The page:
Across the board, SEOs at all types of companies are handling more clients year on year. And it is web designers and smaller agencies that have seen the biggest increases year on year — jumping from 10 to 15 clients.
An SEO at a larger agency handles almost double the number of clients as a freelance SEO, which makes you consider what types of tasks are being tackled day to day in both scenarios.
Of course, freelancers have the freedom and satisfaction (hopefully!) of working for themselves, but they are also responsible for their own business growth; this often includes self-marketing, winning new clients, accounting tasks and so on. SEOs at Larger agencies may escape some of these indirect tasks, but they are also under considerable daily pressure to deliver results for larger scale clients.
In that sense, both types of SEOs may look to each other with envious glances from time to time.
What Are Your Pre-Tax Personal Annual Earnings?
- SEOs at larger agencies have the highest average personal earnings ($83,200 p.a.).
- Web designers earn the least of all survey participants ($56,600 p.a.)
Earlier, we noted that SEOs at larger agencies personally handle more clients than others, and now we can see that they also earn a considerable amount more. This pre-tax figure includes not just salary but also bonuses, and it’s likely that bonus schemes at larger agencies are more common and invariably higher.*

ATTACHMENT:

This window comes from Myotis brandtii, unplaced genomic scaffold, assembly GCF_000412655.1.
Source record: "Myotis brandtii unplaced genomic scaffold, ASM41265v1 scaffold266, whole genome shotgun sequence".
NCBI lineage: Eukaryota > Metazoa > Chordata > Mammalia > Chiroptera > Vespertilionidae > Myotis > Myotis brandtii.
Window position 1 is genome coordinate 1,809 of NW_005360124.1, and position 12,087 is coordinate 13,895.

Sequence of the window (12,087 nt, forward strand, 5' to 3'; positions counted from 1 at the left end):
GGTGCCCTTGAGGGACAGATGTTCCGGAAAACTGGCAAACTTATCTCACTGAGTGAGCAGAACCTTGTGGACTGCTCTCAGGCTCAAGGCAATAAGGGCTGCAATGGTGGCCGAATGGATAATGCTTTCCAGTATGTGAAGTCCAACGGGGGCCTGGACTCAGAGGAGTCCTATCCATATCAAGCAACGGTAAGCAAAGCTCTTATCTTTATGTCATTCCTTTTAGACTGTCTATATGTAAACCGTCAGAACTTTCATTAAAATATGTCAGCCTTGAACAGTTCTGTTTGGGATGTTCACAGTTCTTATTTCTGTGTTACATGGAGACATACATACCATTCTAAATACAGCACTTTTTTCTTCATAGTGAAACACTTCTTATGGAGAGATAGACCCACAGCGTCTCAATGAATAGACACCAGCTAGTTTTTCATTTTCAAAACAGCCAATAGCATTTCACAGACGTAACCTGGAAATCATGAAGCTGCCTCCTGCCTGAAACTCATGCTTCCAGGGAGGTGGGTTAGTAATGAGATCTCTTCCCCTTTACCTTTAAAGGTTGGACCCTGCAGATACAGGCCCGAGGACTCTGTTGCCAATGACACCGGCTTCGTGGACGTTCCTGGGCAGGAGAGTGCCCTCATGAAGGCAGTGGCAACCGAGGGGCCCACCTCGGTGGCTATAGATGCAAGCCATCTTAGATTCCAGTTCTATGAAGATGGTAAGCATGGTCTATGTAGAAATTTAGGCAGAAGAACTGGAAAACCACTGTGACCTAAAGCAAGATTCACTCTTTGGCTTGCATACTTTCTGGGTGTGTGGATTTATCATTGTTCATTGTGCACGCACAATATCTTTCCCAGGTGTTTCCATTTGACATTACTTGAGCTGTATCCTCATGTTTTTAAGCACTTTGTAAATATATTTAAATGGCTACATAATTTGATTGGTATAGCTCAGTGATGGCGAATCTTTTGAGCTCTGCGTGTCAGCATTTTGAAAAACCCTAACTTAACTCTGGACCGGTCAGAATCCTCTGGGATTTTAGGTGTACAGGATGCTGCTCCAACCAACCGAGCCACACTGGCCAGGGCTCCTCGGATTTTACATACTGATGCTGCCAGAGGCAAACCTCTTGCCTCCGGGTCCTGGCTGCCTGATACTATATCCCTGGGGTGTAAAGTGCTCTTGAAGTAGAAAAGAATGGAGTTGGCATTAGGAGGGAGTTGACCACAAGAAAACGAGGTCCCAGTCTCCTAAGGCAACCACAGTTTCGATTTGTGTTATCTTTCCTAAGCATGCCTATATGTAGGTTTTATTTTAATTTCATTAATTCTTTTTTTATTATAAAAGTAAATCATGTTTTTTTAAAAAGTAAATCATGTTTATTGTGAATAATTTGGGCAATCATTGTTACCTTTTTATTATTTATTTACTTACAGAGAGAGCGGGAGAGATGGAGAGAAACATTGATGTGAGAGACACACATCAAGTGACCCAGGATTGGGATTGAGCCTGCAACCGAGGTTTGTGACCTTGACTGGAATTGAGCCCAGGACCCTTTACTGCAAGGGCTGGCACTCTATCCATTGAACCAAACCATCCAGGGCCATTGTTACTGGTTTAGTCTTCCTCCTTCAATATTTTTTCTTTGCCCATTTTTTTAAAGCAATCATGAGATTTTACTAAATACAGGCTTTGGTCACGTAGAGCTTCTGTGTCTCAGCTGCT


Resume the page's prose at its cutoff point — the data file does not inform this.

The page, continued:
*NB – If readers are comfortable commenting on this, I’d love to know more about bonus structure and scale where you work, and of course the type of business you’re in. Reach me on Twitter, on Search Engine Land’s Facebook page or in the site’s LinkedIn group.
If we compare Larger Agencies vs. Smaller Agencies, SEOs at larger agencies earn an average of $83,200, whilst those at smaller agencies earn $71,400 — a difference of $11,800. That’s pretty significant.
However, despite this difference, larger agency SEOs only handle one extra client; food for thought for any ambitious regional/local SEOs.
Some further clarification, the median pre-tax earnings for local search marketers are listed below:
- National/International Agency: $60,000 – $75,000
- In-house SEO: $45,000 – $60,000
- Local/Regional Agency: $45,000 – $60,000
- Freelance SEO: $30,000 – $45,000
- Web Designer/Agency: $30,000 – $45,000
What Does An Average Customer Pay You Each Month?
- Larger agencies command the highest monthly fees from clients (average of $2,244).
- Freelance SEOs receive the lowest monthly fees ($913, on average).
The reason SEOs at large agencies can personally earn a lot more than other SEOs is that their employers, too can earn a lot more in monthly fees from clients.
Large agencies can charge almost double the amount of their smaller counterparts, but we can expect this to reflect the type and scale of clients being worked with, who will invariably have larger operations, possibly more locations and certainly bigger marketing budgets.
Solid reputation, a proven track record of success (particularly with clients of similar stature) and often industry contacts are key attributes to securing larger business clients, which does give larger agencies an advantage… often making it difficult for smaller agencies to compete.
Some opinions expressed in this article may be those of a guest author and not necessarily Search Engine Land. Staff authors are listed here.